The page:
Left in charge of the ship, Mr. Spock uncharacteristically browbeats everyone on board just for being human (seemingly not free of emotions as he's always claimed). Given that he's the science officer and that the Enterprise orbits a planet whose very existence is inexplicable, it's reasonable to hypothesize that he's getting back at Kirk for leaving him out of the away mission by belittling the crew at every turn, thereby becoming a character ruled by the emotion of bitterness.
The Enterprise was thrown 990.7 light-years from the planet they were investigating, then return in about 1 day. However 7 whole seasons of Star Trek: Voyager were based on the idea that it will take 70 years to travel 70,000 light-years. With the rate stated in this episode, Voyager should've passed that distance in little over a month.
During the opening "earthquake/storm" scene (as soon as landing party beams down), when the lightning flashes distinct shadows can be seen on the "sky" behind the rocks, emphasizing the fact that it is a fabric backdrop/screen.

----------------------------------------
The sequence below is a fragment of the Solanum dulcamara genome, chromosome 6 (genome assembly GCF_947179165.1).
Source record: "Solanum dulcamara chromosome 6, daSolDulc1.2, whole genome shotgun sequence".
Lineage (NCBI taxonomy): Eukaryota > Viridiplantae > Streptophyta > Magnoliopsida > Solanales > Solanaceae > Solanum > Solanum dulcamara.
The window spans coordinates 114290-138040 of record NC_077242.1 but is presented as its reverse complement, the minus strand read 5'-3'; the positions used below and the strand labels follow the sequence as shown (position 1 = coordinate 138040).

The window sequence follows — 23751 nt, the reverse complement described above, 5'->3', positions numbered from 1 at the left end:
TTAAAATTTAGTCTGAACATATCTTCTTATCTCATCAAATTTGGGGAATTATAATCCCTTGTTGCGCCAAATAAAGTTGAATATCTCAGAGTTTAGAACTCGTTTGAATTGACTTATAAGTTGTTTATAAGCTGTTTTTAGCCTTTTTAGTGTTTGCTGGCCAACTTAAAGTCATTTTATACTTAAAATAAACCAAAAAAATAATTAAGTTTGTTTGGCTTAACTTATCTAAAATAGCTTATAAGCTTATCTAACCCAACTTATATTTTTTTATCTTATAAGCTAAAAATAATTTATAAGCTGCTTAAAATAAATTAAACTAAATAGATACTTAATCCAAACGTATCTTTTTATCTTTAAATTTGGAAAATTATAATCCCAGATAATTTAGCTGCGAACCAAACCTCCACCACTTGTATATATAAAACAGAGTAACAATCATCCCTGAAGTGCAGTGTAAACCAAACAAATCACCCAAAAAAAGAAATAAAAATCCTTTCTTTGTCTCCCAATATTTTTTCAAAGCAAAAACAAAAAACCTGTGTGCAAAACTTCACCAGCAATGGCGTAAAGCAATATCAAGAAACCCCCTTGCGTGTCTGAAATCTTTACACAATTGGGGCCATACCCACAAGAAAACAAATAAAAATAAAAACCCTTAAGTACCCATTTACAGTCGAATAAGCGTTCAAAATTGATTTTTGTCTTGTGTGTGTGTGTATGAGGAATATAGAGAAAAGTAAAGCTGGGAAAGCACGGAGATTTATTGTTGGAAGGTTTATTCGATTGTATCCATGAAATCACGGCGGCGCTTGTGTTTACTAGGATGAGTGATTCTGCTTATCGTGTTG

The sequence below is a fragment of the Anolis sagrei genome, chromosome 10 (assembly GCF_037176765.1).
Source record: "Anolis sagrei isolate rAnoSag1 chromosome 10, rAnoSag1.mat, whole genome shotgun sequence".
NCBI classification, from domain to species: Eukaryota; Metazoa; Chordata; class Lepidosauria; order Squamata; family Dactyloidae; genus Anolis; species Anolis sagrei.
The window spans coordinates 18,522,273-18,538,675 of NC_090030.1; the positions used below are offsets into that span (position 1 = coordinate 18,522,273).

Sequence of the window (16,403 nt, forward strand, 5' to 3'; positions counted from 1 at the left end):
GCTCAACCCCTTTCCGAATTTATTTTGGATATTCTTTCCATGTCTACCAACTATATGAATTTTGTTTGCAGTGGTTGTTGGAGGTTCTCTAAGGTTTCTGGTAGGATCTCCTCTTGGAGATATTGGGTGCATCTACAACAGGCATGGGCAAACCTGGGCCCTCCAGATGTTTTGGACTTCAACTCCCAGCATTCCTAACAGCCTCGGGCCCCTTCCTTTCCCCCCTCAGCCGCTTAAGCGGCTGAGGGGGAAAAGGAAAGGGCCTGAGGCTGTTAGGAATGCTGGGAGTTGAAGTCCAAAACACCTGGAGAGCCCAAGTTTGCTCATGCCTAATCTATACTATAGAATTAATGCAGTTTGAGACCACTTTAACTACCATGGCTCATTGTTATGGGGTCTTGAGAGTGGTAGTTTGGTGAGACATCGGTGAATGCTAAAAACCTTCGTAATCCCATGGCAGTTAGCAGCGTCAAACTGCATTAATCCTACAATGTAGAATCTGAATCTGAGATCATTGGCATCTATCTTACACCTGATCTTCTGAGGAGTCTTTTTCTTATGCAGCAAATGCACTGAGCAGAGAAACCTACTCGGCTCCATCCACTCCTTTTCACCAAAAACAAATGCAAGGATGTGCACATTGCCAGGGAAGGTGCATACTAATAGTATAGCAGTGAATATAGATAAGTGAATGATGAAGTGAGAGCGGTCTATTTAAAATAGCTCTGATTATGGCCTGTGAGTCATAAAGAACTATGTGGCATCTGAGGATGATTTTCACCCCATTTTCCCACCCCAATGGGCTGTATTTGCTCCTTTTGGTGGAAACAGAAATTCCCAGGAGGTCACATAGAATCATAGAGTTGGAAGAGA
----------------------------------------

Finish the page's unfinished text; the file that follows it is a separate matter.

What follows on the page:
They bury D'Amato and paint his name on a stone atop a memorial rock pile. Where would the landing party get black paint and a brush on a uninhabited planet when all they are carrying are two tricorders and McCoy's medical pouch.
The goof items below may give away important plot points.
Lt. Radha's countdown of the final minute before the engines overload does not match the elapsed time of the scene. e.g., she states 57 seconds to overload, then 79 seconds later she says 20 seconds; then almost another minute elapses to zero.
After the spot where Kirk tries to phaser out D'Amato's grave turns out to be impenetrable, he tries elsewhere with the same result. This is actually the same spot from two different camera angles. Notice that hole as well as the rocks surrounding it are the same.